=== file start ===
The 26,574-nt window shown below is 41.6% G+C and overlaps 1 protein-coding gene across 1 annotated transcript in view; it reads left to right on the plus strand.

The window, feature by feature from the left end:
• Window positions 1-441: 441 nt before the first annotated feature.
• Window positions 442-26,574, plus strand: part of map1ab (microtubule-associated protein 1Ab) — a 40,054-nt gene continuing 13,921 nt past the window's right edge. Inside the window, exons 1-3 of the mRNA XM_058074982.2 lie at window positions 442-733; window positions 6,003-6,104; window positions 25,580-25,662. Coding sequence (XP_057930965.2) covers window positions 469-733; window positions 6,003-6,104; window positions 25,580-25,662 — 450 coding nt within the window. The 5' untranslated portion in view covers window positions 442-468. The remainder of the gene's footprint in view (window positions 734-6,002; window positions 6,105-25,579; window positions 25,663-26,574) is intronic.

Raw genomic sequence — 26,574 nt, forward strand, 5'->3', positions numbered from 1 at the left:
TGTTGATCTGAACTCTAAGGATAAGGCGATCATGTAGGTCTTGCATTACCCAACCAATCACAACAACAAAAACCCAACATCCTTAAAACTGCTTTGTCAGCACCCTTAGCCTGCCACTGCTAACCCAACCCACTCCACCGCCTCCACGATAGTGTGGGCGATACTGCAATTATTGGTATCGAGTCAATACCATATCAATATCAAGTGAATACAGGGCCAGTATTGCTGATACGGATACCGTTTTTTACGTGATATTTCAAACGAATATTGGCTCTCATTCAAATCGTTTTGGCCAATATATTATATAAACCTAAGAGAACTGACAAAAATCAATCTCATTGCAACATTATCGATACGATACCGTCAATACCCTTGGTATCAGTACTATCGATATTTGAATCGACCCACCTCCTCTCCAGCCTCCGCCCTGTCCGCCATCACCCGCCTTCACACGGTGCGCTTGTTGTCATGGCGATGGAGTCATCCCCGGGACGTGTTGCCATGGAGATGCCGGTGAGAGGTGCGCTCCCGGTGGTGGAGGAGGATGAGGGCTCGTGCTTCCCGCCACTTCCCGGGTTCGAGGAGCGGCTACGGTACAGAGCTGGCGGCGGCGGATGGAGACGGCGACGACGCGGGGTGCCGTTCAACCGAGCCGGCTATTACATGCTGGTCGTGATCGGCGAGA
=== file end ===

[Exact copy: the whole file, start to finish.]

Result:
The 26,574-nt window shown below is 41.6% G+C and overlaps 1 protein-coding gene across 1 annotated transcript in view; it reads left to right on the plus strand.

The window, feature by feature from the left end:
• Window positions 1-441: 441 nt before the first annotated feature.
• Window positions 442-26,574, plus strand: part of map1ab (microtubule-associated protein 1Ab) — a 40,054-nt gene continuing 13,921 nt past the window's right edge. Inside the window, exons 1-3 of the mRNA XM_058074982.2 lie at window positions 442-733; window positions 6,003-6,104; window positions 25,580-25,662. Coding sequence (XP_057930965.2) covers window positions 469-733; window positions 6,003-6,104; window positions 25,580-25,662 — 450 coding nt within the window. The 5' untranslated portion in view covers window positions 442-468. The remainder of the gene's footprint in view (window positions 734-6,002; window positions 6,105-25,579; window positions 25,663-26,574) is intronic.

Raw genomic sequence — 26,574 nt, forward strand, 5'->3', positions numbered from 1 at the left:
TGTTGATCTGAACTCTAAGGATAAGGCGATCATGTAGGTCTTGCATTACCCAACCAATCACAACAACAAAAACCCAACATCCTTAAAACTGCTTTGTCAGCACCCTTAGCCTGCCACTGCTAACCCAACCCACTCCACCGCCTCCACGATAGTGTGGGCGATACTGCAATTATTGGTATCGAGTCAATACCATATCAATATCAAGTGAATACAGGGCCAGTATTGCTGATACGGATACCGTTTTTTACGTGATATTTCAAACGAATATTGGCTCTCATTCAAATCGTTTTGGCCAATATATTATATAAACCTAAGAGAACTGACAAAAATCAATCTCATTGCAACATTATCGATACGATACCGTCAATACCCTTGGTATCAGTACTATCGATATTTGAATCGACCCACCTCCTCTCCAGCCTCCGCCCTGTCCGCCATCACCCGCCTTCACACGGTGCGCTTGTTGTCATGGCGATGGAGTCATCCCCGGGACGTGTTGCCATGGAGATGCCGGTGAGAGGTGCGCTCCCGGTGGTGGAGGAGGATGAGGGCTCGTGCTTCCCGCCACTTCCCGGGTTCGAGGAGCGGCTACGGTACAGAGCTGGCGGCGGCGGATGGAGACGGCGACGACGCGGGGTGCCGTTCAACCGAGCCGGCTATTACATGCTGGTCGTGATCGGCGAGA